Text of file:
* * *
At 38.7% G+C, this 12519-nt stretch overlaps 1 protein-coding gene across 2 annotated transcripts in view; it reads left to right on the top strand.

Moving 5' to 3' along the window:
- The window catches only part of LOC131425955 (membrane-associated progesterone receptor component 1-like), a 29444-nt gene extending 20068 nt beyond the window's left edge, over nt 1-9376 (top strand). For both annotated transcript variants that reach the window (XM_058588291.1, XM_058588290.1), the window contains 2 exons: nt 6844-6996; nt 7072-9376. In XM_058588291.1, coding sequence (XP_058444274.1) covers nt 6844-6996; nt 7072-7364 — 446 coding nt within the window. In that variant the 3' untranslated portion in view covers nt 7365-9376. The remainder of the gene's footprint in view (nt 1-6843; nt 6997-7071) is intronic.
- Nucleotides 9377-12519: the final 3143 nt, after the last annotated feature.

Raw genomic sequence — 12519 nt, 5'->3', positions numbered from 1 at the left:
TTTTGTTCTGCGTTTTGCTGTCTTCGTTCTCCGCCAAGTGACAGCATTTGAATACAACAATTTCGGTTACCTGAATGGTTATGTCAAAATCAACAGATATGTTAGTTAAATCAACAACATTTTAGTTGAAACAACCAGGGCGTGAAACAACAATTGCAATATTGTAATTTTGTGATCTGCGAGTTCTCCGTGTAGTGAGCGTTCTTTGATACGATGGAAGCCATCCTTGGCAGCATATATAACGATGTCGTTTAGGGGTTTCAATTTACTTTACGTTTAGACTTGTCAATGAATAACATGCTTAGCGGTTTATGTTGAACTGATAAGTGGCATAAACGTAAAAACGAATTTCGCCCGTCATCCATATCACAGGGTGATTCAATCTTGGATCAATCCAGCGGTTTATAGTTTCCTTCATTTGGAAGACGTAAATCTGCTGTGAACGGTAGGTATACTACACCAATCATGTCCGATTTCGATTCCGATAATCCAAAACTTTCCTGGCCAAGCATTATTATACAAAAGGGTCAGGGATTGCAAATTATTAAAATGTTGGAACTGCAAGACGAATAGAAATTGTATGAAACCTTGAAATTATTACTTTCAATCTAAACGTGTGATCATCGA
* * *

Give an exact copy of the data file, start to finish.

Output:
At 38.7% G+C, this 12519-nt stretch overlaps 1 protein-coding gene across 2 annotated transcripts in view; it reads left to right on the top strand.

Moving 5' to 3' along the window:
- The window catches only part of LOC131425955 (membrane-associated progesterone receptor component 1-like), a 29444-nt gene extending 20068 nt beyond the window's left edge, over nt 1-9376 (top strand). For both annotated transcript variants that reach the window (XM_058588291.1, XM_058588290.1), the window contains 2 exons: nt 6844-6996; nt 7072-9376. In XM_058588291.1, coding sequence (XP_058444274.1) covers nt 6844-6996; nt 7072-7364 — 446 coding nt within the window. In that variant the 3' untranslated portion in view covers nt 7365-9376. The remainder of the gene's footprint in view (nt 1-6843; nt 6997-7071) is intronic.
- Nucleotides 9377-12519: the final 3143 nt, after the last annotated feature.

Raw genomic sequence — 12519 nt, 5'->3', positions numbered from 1 at the left:
TTTTGTTCTGCGTTTTGCTGTCTTCGTTCTCCGCCAAGTGACAGCATTTGAATACAACAATTTCGGTTACCTGAATGGTTATGTCAAAATCAACAGATATGTTAGTTAAATCAACAACATTTTAGTTGAAACAACCAGGGCGTGAAACAACAATTGCAATATTGTAATTTTGTGATCTGCGAGTTCTCCGTGTAGTGAGCGTTCTTTGATACGATGGAAGCCATCCTTGGCAGCATATATAACGATGTCGTTTAGGGGTTTCAATTTACTTTACGTTTAGACTTGTCAATGAATAACATGCTTAGCGGTTTATGTTGAACTGATAAGTGGCATAAACGTAAAAACGAATTTCGCCCGTCATCCATATCACAGGGTGATTCAATCTTGGATCAATCCAGCGGTTTATAGTTTCCTTCATTTGGAAGACGTAAATCTGCTGTGAACGGTAGGTATACTACACCAATCATGTCCGATTTCGATTCCGATAATCCAAAACTTTCCTGGCCAAGCATTATTATACAAAAGGGTCAGGGATTGCAAATTATTAAAATGTTGGAACTGCAAGACGAATAGAAATTGTATGAAACCTTGAAATTATTACTTTCAATCTAAACGTGTGATCATCGA